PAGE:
Anthony Zierhut

Storyboard artist and animatic artist for feature films



Why storyboarding works – part 2

Peter Rubin, veteran storyboard and previs artist, has a beautifully written article – Why Storyboards Still Work – that tells it like it is in regard to hand-drawn storyboards “vs.” digital previs. This is an especially key paragraph:

So which should the director/producer choose if there’s only money for one? (A hypothetical question — it will always be cheaper to storyboard, at least until the day that video iPods come down to the price of paper. But let’s pretend.) All else being equal, animatics or storyboards? That depends, and not on technology. It depends on the personal preferences of the director, the schedule, and the gifts of the available artists. 2D or 3D, in motion or static, a previsualized sequence will only be as good as the person executing it. I would argue that if you can afford previs, you can’t afford not to storyboard as well.

Beautiful. The gifts of the available artists. That’s it. A lot of this silliness about 3d vs. 2d ignores the basic fact that the quality of the work is more dependent upon the quality of the artist, not the tools the artist uses.

And he has this one last word of caution:

All of this would be merely academic, and darn funny, if the livelihoods of some outstanding film professionals (and, some would argue, the quality of the final work) were not already being adversely affected by opinions like this. Storyboards are still widely in use — but some productions are now starting to deny it, so that they won’t seem behind the times (this recently happened to one of my ex-ILM colleagues). That should make us, artists and directors of all dimensions, just a little bit alarmed.

It should always be about how to make the film the best it can be, regardless of what tools are used. This is a great article. He touched on some of the points I’ve pointed out, but I think he articulated it better than I did.

Why storyboarding works

Storyboarding and previs are like brother and sister. Each are tools at the disposal of the director, to help illustrate his or her vision, to clarify camera work, work out the beats of a story, figure out action or comedic moments and how best to cover them. The greatness of storyboarding is its speed and simplicity, it freedom from batteries, hard drives, operating systems. A skilled board artist can depict anything that can be filmed with only a piece of paper and a little time. Previs, on the other hand, is a powerful computerized tool that can accurately show a director how a scene will play in 3d space and over time, like watching a movie. Each has its strong points, and together magic can happen.

That being said, I just got finished reading a rather silly article entitled Why Storyboarding Doesn’t Work. I say silly because the author attempts, rather crudely, to explain why storyboarding is “an outmoded shot-planning tool”. Never mind that his only apparent qualification to make that assessment is the fact that he’s selling some expensive DVDs on how to plan shots without storyboarding. His example storyboard panel, attempting to illustrate how inadequate storyboards are, looks like no professional storyboard I’ve ever seen. He takes great pains on that page to indicate that “all images copyright Per Holmes” – right under the image, so I can only guess he drew it himself. All this would be funny, except for the fact that this article might be read by a visual effects supervisor or film director new to the job, or hungry for cost-cutting, who erroneously decides to forego hiring a storyboard artist. The artist would be out of a potential job, and the production would potentially be out real money paying for expensive previs when simple, relatively inexpensive storyboards would start the ball rolling. Here’s a good example of some of the goofiness in this article:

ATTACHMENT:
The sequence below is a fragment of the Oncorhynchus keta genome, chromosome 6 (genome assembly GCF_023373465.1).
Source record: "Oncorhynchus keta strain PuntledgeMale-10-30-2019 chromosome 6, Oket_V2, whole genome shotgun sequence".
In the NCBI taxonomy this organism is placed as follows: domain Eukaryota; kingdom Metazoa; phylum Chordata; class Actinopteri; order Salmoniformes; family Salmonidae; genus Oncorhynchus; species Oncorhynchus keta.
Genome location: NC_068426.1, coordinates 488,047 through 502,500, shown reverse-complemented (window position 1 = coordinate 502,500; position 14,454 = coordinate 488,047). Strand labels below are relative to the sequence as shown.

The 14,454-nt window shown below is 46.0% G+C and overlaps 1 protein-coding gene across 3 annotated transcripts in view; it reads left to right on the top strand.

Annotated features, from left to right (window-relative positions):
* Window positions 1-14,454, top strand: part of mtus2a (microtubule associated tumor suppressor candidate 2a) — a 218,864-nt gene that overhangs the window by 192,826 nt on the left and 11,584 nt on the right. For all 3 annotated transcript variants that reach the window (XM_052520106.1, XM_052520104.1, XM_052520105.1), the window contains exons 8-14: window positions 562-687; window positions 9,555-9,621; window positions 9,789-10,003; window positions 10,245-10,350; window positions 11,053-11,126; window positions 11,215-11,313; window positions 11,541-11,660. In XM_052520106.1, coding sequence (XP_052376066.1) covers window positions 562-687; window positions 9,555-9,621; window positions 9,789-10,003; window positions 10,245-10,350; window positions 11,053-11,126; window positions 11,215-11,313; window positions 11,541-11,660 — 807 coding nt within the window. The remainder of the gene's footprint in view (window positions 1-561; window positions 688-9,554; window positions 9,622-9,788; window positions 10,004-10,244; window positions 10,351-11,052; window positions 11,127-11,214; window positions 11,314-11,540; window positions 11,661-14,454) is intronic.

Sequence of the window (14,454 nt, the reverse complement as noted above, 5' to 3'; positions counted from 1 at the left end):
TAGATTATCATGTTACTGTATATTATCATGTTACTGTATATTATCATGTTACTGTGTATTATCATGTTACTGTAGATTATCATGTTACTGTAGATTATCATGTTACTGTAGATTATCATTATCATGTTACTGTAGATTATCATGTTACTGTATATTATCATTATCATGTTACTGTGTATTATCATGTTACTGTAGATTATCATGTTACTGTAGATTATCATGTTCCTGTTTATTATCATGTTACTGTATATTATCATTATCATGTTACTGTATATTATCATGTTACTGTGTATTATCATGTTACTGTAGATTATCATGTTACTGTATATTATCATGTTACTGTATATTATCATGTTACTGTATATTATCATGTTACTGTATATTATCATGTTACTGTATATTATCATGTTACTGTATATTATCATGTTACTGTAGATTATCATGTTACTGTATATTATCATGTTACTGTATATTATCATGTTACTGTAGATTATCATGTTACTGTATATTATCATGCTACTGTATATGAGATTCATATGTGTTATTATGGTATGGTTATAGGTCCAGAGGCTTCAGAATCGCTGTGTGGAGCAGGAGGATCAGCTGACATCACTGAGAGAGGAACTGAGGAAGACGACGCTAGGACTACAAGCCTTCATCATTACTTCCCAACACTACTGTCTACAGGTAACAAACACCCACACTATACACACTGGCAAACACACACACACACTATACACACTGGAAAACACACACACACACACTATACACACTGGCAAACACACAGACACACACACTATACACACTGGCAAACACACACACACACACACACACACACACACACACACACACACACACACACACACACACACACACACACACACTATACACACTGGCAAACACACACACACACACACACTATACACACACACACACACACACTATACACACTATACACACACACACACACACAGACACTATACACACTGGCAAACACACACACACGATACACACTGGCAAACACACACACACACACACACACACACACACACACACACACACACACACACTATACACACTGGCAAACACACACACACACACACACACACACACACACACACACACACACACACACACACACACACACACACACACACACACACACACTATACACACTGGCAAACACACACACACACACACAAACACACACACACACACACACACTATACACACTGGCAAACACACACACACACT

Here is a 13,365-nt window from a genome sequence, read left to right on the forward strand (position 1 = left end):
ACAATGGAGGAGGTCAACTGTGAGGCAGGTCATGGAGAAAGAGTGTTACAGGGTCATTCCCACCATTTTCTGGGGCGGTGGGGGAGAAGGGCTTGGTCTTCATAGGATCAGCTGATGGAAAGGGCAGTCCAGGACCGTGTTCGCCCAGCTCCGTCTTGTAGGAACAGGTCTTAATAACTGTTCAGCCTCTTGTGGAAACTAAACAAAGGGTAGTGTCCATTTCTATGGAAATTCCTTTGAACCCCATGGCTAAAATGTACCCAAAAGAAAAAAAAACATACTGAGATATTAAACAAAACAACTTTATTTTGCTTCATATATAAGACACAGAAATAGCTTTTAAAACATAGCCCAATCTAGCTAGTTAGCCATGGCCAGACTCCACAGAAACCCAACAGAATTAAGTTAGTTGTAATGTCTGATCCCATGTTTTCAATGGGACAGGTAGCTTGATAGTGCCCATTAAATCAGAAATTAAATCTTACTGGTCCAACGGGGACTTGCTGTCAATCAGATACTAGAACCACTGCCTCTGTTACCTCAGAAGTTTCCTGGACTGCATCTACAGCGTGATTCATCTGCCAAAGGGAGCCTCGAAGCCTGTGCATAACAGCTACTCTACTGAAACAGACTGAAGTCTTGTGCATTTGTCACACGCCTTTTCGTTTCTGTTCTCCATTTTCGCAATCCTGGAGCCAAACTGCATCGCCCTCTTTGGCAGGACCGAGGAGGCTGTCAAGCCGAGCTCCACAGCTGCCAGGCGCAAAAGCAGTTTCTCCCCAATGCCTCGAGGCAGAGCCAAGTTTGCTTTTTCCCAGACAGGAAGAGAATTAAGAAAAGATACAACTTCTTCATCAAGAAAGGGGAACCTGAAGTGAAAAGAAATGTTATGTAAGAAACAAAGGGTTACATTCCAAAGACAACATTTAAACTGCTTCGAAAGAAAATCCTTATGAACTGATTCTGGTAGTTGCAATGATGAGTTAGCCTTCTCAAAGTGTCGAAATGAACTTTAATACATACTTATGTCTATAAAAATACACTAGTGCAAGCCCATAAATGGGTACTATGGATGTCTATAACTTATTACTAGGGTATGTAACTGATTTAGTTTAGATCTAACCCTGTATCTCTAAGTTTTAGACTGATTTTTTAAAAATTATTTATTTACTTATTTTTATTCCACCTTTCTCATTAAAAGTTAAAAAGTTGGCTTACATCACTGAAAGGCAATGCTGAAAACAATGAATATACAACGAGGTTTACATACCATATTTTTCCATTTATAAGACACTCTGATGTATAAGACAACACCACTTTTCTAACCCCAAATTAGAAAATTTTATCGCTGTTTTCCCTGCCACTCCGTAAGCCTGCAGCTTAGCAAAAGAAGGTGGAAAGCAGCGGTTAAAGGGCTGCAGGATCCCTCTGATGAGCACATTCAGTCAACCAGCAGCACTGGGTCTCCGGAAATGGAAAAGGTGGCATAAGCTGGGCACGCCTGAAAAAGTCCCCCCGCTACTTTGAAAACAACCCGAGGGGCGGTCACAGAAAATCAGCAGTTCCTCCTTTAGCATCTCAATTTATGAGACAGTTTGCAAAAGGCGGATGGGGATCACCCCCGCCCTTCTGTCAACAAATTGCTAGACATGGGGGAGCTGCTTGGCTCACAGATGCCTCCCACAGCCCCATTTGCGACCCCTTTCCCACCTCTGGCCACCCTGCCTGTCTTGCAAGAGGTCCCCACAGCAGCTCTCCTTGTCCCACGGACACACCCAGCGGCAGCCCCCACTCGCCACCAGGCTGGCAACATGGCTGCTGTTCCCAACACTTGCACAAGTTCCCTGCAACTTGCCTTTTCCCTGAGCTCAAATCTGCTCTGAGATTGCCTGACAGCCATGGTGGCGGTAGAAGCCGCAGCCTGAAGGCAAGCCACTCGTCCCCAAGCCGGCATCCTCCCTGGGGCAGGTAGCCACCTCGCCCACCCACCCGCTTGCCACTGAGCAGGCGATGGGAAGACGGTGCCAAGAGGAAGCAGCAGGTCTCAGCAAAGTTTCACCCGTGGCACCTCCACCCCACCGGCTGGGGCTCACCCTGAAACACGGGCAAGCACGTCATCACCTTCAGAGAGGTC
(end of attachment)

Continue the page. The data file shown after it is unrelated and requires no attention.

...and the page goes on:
The next problem with storyboarding, especially in live action, is that it literally causes the shot-count to explode. In order to shoot a storyboard, it has to be converted into actual camera-locations, meaning that if we’re shooting 20 storyboard frames, we’’ll have 20 actual camera locations.

What? You’ve got to be joking. Each storyboard panel is a “story beat” in a sequence. In other words it could take one, twenty or one hundred panels to describe a single shot. It completely depends on the action described in the shot. Here’s an example from my samples page. The first panel is the master shot, the next is a close-up. After that the next nine panels describe a single shot – tracking (in 3d space, mind you) towards a kid as he loads a giant snowball into a giant slingshot, then the shot travels “into” his reflective glasses, then, continuing forward through the reflection over the snowball as it hurtles towards its intended target. The last two panels – together – describe the snow explosion shot. Wow, I just used thirteen drawings to describe four shots – not thirteen shots. How does this square with the article? It doesn’t. Why? Because my example is from the reality of motion picture film production, his example is from… well, your guess is as good as mine.